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The mercury reached 94 at Reagan National Airport today, the hottest reading since July 19. We have a small chance of showers and storms this evening, but a considerably better opportunity Wednesday as a disturbance ripples through the region. It remains very warm and humid.

Through Tonight: There’s a 20 percent chance of evening showers and storms, but most activity – thus far -has fallen apart over the region.  After sunset, it’s partly cloudy and muggy, with lows in the upper 60s in the cooler suburbs to the mid-70s downtown.  Light winds.

Tomorrow (Wednesday): Showers and thunderstorms are likely in the afternoon and/or evening (60 percent) with a lesser chance in the morning (30 percent chance).  A few storms could be strong and create challenges for the festivities on the Mall to commemorate the 50th anniversary of the March on Washington.  Right now, the exact timing of any storms is uncertain, so stay tuned for updates Wednesday.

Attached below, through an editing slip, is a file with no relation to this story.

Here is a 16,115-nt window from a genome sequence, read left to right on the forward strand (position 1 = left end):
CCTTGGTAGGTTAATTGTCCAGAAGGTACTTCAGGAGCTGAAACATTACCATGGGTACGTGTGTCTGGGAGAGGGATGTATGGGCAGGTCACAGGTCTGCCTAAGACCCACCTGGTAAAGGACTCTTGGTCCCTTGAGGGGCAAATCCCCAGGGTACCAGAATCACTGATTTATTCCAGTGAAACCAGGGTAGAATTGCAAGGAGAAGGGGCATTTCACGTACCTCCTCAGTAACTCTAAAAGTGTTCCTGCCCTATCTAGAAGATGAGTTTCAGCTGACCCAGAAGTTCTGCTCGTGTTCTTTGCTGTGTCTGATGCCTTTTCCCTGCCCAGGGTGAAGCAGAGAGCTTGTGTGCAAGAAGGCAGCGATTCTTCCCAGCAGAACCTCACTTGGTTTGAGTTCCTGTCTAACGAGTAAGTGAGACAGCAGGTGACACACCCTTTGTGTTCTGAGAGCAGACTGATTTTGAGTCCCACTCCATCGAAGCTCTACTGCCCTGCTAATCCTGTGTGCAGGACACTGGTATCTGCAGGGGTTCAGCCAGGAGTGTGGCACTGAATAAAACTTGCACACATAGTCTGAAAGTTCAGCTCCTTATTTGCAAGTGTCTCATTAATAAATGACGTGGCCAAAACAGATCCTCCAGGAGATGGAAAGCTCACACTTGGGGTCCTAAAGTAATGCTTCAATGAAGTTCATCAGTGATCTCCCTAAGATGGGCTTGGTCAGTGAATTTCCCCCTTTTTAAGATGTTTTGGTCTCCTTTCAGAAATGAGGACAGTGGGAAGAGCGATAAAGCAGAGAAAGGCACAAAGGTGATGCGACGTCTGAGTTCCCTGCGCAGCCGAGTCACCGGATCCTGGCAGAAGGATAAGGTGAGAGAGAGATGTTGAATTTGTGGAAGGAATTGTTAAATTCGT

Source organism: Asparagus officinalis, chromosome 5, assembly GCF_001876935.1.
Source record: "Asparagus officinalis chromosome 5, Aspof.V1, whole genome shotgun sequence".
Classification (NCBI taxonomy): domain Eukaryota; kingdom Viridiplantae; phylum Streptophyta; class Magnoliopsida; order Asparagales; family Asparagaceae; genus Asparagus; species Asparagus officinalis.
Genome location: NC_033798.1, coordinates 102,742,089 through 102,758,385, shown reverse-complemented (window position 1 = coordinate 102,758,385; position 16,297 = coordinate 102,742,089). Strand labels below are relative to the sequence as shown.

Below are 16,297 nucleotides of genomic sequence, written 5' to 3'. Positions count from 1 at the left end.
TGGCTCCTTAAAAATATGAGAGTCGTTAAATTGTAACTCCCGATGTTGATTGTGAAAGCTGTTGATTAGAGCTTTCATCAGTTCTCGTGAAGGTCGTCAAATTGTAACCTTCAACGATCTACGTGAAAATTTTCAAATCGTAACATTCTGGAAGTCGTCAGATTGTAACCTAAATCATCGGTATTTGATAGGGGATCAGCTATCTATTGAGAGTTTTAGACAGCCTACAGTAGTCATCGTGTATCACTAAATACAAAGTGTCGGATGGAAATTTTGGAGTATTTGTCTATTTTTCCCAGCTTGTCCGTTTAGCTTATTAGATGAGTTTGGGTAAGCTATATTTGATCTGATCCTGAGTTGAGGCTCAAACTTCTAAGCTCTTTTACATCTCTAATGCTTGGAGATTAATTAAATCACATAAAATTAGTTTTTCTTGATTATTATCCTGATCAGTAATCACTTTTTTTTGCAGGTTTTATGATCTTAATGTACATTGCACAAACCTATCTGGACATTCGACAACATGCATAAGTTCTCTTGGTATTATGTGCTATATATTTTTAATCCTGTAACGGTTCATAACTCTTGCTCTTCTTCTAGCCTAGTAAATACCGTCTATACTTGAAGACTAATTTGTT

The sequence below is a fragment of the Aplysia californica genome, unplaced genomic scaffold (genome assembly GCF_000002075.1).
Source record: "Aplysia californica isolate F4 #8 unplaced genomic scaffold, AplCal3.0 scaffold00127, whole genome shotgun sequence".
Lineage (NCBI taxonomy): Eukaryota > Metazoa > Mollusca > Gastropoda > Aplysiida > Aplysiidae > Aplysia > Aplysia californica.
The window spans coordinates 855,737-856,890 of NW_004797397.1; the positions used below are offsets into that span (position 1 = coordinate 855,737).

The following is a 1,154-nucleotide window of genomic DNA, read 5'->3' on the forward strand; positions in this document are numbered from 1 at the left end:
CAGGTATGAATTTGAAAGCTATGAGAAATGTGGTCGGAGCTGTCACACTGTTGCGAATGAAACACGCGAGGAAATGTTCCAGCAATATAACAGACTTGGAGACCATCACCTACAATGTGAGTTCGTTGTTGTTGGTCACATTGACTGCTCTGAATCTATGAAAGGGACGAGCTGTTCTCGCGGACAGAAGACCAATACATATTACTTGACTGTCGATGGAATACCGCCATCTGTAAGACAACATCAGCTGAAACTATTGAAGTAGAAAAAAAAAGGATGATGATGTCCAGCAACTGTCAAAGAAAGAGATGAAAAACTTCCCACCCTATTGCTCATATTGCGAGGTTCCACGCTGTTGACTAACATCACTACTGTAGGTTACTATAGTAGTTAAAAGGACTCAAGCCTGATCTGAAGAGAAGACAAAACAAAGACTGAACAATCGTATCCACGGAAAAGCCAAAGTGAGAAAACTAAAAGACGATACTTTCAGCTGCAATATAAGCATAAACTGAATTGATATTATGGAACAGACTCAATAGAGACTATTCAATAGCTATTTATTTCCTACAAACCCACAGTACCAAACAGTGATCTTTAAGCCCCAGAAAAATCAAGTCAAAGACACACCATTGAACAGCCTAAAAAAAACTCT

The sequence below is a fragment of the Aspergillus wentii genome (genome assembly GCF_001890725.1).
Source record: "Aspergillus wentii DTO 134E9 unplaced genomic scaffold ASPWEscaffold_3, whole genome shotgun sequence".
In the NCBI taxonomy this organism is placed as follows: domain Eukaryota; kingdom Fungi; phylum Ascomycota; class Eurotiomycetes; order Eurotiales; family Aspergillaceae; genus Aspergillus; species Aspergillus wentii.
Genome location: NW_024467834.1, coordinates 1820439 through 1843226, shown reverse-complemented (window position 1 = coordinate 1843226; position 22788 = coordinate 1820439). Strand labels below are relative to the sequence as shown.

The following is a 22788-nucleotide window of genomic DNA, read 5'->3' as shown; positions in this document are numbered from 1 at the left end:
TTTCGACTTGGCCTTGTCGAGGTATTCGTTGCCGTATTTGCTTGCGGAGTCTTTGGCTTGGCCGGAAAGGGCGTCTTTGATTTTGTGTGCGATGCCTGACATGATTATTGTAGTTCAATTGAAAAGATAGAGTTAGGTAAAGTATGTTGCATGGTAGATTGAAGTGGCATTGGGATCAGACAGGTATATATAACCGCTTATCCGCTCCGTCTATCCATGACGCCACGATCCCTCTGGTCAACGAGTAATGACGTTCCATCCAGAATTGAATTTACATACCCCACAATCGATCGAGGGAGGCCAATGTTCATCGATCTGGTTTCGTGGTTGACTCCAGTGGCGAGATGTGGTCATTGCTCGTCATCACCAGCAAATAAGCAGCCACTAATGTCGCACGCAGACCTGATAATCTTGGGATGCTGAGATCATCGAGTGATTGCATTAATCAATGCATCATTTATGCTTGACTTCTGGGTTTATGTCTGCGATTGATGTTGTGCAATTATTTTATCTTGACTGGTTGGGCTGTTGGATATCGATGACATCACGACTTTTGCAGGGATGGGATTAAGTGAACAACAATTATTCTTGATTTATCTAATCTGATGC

Related: How to navigate Wednesday’s March on Washington anniversary events

Despite the opportunity for storms, it’s dry more often than not with partial sunshine.  Highs are near 90 with high humidity – it will feel like the low-to-mid 90s.  Drink plenty of water if spending hours outside.  Winds are light and mainly from the west.

See Matt Rogers’ forecast through the holiday weekend. And if you haven’t already, join us on Facebook and follow us on Twitter . For related traffic news, check out Dr. Gridlock.

Late summer means migrating hummingbirds in backyards and gardens in the Northeast. Image from the U.S. Botanical Gardens, August 24. (Phil Yabut via Flickr)

Pollen: Tree and grass counts are LOW, weeds are LOW-MODERATE, and mold spores are MODERATE-HIGH.

Phoenix dust storm, or haboob: A large dust storm swept through the Phoenix area yesterday, accompanied by a towering wall of dust and gusty winds. Great images of the storm are available at these two Web sites: Spectacular Photos of Haboob in Phoenix Yesterday Evening (The Original Weather Blog) and Haboob Rolls Into Phoenix (Weather Underground).

How do these storms form? See this post from 2011 when a similar haboob system rolled through: Inside the Phoenix, Arizona dust storm, or “haboob”